There is no question that the quality of baseball on Florida's first coast was above and beyond what will be on display across the nation when the national tournament begins play Friday.

"This is what we go through 30 times during the year," North Carolina coach Mike Fox said. "Thirty games, they're all like this. They're all big games and big pitches and good teams and really good players that make great plays. That's why it's fun to coach in this league. You get to watch some great baseball."

Time will tell whether that great baseball translates into the conference's first title since Wake Forest beat Western Michigan 7-6 in the 1955 championship game. North Carolina has been the runner-up in each of the past two seasons, and the Tar Heels have the talent to make another deep run in this year's national tournament, but so do Miami and Florida State.

Here's a quick look at the six ACC teams that qualified for the NCAA tournament as they set their sights on Omaha.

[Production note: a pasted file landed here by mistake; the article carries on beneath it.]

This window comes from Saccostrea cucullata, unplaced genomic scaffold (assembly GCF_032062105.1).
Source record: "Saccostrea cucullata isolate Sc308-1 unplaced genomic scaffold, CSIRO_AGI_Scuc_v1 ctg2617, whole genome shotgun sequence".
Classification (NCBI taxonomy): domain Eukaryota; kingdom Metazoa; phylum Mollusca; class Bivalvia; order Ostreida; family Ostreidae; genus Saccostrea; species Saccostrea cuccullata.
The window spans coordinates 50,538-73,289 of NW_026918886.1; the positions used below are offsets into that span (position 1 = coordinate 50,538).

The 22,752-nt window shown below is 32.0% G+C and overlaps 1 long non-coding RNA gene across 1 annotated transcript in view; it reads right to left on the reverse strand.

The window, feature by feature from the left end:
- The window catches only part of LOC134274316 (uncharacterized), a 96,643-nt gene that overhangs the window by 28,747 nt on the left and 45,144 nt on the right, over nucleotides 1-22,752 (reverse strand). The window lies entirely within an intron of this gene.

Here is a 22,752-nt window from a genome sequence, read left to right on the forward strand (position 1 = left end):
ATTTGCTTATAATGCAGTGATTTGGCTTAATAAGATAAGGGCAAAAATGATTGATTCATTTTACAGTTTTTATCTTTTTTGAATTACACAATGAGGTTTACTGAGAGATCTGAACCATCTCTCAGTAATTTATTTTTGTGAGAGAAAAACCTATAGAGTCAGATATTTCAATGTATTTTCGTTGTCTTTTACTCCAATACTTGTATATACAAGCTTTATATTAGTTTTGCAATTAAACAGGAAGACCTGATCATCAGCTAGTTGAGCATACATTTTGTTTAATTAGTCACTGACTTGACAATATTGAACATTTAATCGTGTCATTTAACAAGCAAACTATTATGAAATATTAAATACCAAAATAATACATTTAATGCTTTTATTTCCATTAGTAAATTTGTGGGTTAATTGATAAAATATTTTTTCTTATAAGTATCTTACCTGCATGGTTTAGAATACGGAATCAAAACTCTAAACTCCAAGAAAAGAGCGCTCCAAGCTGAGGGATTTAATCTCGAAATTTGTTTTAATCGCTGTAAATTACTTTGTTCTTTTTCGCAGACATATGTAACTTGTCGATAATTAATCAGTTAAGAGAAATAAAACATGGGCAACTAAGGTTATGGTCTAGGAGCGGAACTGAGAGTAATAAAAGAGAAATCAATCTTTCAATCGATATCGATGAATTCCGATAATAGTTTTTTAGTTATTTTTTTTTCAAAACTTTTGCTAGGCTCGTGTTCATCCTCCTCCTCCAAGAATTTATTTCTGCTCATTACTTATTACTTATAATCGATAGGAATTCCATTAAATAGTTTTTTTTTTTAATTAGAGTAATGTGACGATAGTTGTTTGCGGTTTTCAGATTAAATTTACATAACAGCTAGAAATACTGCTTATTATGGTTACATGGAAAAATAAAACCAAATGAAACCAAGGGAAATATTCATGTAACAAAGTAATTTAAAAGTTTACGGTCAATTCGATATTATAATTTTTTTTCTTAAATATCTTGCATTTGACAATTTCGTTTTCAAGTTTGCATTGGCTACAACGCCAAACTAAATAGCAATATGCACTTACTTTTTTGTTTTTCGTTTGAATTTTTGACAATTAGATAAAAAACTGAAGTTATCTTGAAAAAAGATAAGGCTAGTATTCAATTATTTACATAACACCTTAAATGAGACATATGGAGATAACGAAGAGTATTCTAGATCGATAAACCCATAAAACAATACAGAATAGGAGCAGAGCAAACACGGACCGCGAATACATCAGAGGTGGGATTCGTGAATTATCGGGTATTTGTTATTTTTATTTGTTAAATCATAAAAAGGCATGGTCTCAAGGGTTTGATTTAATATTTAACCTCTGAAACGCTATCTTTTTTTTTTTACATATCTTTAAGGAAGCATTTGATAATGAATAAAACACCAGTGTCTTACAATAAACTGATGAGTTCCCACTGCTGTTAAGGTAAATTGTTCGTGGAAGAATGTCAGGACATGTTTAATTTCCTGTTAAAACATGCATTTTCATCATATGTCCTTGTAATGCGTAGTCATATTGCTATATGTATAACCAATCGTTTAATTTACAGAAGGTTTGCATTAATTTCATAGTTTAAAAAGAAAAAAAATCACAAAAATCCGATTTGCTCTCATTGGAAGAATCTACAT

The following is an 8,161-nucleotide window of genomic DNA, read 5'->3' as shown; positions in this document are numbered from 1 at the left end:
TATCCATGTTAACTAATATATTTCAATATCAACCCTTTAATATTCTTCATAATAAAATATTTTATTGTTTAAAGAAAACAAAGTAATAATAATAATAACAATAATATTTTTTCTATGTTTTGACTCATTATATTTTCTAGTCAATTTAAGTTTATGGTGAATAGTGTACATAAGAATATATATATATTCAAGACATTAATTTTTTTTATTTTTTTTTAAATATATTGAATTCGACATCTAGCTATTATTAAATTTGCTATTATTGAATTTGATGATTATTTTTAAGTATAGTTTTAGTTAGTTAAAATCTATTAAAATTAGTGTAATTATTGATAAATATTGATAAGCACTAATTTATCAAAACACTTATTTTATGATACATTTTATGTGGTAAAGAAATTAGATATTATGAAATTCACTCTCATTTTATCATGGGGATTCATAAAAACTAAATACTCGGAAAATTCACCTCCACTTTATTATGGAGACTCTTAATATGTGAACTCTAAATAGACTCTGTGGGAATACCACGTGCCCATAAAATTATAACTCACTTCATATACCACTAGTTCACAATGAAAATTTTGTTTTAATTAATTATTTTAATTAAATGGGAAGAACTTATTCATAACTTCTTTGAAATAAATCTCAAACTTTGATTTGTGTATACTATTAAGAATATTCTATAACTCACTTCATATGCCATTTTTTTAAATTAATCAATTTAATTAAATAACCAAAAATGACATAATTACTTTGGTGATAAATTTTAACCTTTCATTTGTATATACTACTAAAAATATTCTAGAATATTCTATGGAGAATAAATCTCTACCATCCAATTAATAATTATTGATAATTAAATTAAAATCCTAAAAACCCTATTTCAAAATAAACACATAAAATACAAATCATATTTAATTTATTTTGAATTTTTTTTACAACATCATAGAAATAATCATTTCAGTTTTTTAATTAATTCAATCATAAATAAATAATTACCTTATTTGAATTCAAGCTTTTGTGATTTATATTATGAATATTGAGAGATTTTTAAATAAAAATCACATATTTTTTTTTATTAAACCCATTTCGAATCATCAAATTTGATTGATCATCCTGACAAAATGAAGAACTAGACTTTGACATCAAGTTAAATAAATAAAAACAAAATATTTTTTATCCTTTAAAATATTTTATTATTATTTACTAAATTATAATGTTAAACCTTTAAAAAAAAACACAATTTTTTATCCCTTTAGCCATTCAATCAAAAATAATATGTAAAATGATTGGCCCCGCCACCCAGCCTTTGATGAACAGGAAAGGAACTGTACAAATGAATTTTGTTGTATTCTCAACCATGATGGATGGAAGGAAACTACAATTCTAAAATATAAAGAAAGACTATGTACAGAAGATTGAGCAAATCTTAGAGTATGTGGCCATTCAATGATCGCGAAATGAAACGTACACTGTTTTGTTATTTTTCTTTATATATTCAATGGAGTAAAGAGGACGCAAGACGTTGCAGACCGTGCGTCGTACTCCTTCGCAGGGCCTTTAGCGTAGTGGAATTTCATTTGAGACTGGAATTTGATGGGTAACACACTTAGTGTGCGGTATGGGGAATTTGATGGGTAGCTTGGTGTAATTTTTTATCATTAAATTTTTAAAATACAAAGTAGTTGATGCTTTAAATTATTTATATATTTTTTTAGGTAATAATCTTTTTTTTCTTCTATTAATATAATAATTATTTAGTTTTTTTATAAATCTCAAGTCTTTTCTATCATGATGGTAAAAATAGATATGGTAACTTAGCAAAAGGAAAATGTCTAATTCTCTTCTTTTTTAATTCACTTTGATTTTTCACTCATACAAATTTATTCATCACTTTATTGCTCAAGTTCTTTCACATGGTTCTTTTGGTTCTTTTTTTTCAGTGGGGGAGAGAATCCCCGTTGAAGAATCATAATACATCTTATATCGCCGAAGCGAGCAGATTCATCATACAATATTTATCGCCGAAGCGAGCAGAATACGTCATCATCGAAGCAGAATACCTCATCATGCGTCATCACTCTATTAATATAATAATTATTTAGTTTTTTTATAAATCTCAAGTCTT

Miami Hurricanes
Record: 47-8
Seed: No. 1 national, No. 1 at Coral Gables Regional
Last trip to Omaha: 2006

What to expect: The Canes, the only team in the nation without double-digit losses, are anchored by the one-two punch of 1B Yonder Alonso (.380, 21 HR, 66 RBI) and 2B Jemile Weeks (.374, 11 HR, 55 RBI). But three other UM players (MVP OF Dave DiNatale, OF Blake Tekotte, P Chris Hernandez) also were selected to the ACC all-tournament team. This team is deep and dangerous, and anything less than a trip to Omaha would have to be considered a disappointment.